Ever since awareness grew of the risks of pesticides in the 1960s, governments at the federal and state level have enacted laws to ban or regulate pesticide use. The Maryland Agriculture article is one set of such laws. Last week Maryland’s intermediate appellate Court addressed the power of a local government to enact more stringent pesticide regulation, in a case called Montgomery County, Maryland v. Complete Lawn Care.
The opinion indicates that in 2015 the Montgomery County Council passed a law restricting cosmetic use of certain pesticides on private and county-owned property. The law included, among other things, requirements for pesticide retailers to make available to purchasers notice signs, approved labels and materials explaining pesticide usage and that other products were available. It required applicators to provide notice markers near locations where pesticides were applied.
The law also required that only certain listed pesticides could be used on such areas as lawns, playgrounds or children’s facilities, with certain exceptions such as where chemicals were registered with the Environmental Protection Agency for such purposes as control of weeds or invasive species, or control of biting or stinging insects. Lawn Care companies and others challenged the ordinance, arguing that Maryland State Law pre-empted or reserved to the Legislature the exclusive right to enact such legislation, and the trial Court agreed and issued an injunction preventing the law from going into effect.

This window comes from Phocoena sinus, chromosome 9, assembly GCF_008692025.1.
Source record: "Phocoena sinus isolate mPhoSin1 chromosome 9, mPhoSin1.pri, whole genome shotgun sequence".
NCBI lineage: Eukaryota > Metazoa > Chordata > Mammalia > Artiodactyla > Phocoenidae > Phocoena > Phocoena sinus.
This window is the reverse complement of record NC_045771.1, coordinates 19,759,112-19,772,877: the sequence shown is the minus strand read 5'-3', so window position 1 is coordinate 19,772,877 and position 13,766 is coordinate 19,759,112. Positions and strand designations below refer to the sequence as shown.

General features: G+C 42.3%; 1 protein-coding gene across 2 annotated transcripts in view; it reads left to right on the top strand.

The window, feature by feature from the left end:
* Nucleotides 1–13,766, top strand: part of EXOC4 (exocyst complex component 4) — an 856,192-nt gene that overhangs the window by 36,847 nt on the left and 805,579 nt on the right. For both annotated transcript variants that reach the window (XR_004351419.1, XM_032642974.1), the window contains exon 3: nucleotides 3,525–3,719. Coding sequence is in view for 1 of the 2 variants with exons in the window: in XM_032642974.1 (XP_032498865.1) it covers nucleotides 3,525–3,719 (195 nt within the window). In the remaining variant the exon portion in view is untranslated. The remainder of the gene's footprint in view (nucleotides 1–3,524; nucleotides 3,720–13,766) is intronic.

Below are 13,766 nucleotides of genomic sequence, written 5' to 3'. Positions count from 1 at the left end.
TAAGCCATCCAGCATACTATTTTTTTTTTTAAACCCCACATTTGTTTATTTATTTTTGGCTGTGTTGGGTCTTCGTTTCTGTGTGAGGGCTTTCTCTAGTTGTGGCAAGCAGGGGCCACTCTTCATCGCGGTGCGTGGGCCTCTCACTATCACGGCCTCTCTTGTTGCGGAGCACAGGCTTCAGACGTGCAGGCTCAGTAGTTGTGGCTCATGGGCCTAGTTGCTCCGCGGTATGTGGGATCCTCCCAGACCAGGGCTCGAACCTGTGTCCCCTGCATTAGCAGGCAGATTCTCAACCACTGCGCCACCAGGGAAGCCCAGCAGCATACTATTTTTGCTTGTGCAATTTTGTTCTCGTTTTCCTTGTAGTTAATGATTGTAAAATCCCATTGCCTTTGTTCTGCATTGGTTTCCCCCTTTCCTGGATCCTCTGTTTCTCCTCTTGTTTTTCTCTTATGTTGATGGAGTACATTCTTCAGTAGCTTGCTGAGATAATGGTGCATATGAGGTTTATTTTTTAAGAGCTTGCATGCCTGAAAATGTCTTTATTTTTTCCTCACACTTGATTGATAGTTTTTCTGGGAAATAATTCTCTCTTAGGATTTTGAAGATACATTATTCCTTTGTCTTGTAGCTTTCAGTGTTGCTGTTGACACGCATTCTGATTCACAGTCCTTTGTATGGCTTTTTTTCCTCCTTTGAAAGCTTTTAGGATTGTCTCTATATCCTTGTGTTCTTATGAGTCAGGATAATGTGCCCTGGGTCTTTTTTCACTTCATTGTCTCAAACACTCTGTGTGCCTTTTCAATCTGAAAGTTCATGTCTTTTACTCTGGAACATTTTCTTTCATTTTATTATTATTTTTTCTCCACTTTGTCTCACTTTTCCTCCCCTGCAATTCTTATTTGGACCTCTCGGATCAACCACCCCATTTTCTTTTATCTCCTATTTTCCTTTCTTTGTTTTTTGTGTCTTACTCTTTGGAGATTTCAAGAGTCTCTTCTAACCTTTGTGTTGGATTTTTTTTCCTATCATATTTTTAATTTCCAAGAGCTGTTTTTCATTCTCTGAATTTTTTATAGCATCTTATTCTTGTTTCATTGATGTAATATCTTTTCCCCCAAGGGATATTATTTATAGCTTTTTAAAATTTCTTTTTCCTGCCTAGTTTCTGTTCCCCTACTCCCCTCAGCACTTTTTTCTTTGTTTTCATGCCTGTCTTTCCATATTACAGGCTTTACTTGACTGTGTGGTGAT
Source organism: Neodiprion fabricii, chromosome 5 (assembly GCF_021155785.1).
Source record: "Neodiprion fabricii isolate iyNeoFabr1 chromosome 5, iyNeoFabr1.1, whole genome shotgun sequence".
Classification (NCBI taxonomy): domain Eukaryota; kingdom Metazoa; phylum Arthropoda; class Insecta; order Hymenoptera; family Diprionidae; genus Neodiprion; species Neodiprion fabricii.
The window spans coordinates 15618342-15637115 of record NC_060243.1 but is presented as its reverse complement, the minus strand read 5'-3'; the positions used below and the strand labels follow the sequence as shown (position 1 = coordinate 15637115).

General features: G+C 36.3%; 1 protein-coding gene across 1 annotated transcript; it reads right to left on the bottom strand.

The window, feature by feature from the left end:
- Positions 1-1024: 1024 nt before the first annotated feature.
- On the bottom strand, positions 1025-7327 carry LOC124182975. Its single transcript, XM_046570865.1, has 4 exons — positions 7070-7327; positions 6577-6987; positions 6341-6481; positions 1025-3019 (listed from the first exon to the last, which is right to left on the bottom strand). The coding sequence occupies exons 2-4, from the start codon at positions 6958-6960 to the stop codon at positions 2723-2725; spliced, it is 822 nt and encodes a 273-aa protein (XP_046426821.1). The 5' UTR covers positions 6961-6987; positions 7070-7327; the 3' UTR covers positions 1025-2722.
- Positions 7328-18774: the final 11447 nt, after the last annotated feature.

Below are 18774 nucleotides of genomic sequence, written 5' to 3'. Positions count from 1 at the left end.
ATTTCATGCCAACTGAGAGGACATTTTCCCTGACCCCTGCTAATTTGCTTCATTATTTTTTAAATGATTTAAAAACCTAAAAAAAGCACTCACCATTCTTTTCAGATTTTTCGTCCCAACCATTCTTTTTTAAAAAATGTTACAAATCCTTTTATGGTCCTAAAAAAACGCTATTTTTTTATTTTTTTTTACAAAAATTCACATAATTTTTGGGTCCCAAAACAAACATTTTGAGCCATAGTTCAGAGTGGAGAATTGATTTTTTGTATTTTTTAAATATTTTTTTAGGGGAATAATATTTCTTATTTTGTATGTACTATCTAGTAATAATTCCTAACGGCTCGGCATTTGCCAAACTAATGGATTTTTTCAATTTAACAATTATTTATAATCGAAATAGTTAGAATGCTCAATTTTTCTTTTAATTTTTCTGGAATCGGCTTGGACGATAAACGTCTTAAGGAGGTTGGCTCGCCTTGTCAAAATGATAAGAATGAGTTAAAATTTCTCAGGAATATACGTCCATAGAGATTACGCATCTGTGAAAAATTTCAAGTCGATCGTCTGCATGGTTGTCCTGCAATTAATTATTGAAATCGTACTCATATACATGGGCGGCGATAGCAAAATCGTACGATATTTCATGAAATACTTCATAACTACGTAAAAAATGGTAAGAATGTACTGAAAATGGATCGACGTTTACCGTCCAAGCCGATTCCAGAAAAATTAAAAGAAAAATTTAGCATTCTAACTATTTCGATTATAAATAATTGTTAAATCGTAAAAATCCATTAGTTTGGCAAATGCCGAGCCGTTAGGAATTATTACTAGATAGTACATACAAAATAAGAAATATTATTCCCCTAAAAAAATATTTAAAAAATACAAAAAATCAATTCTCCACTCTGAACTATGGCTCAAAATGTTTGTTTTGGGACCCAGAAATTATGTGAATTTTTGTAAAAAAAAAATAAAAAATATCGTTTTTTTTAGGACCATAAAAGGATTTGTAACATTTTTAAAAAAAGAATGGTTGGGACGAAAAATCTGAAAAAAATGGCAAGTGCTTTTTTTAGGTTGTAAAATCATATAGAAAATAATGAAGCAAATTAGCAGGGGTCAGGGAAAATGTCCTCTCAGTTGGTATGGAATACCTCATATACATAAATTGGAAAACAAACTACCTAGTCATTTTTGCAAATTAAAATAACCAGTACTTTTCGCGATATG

The appellate Court disagreed, and found that the County Council did have the right to enact such local legislation, reversed the lower Court’s decision and upheld the statute. After an exhaustive review of Maryland law, the Court found that there was no preemption of such local pesticide regulation. It found no such scheme in state regulations, that such local laws did not conflict with the purposes of the State regulatory approach, and that the General Assembly actually recognized regulation of pesticides by localities.
The Court said: “we conclude that the citizens of Montgomery County are not powerless to restrict the use of certain toxins that have long been recognized as ‘economic poisons’ and which pose risks to the public health and environment.”
Thomas Patrick Ryan is a partner in the Rockville law firm of McCarthy Wilson, which specializes in civil litigation.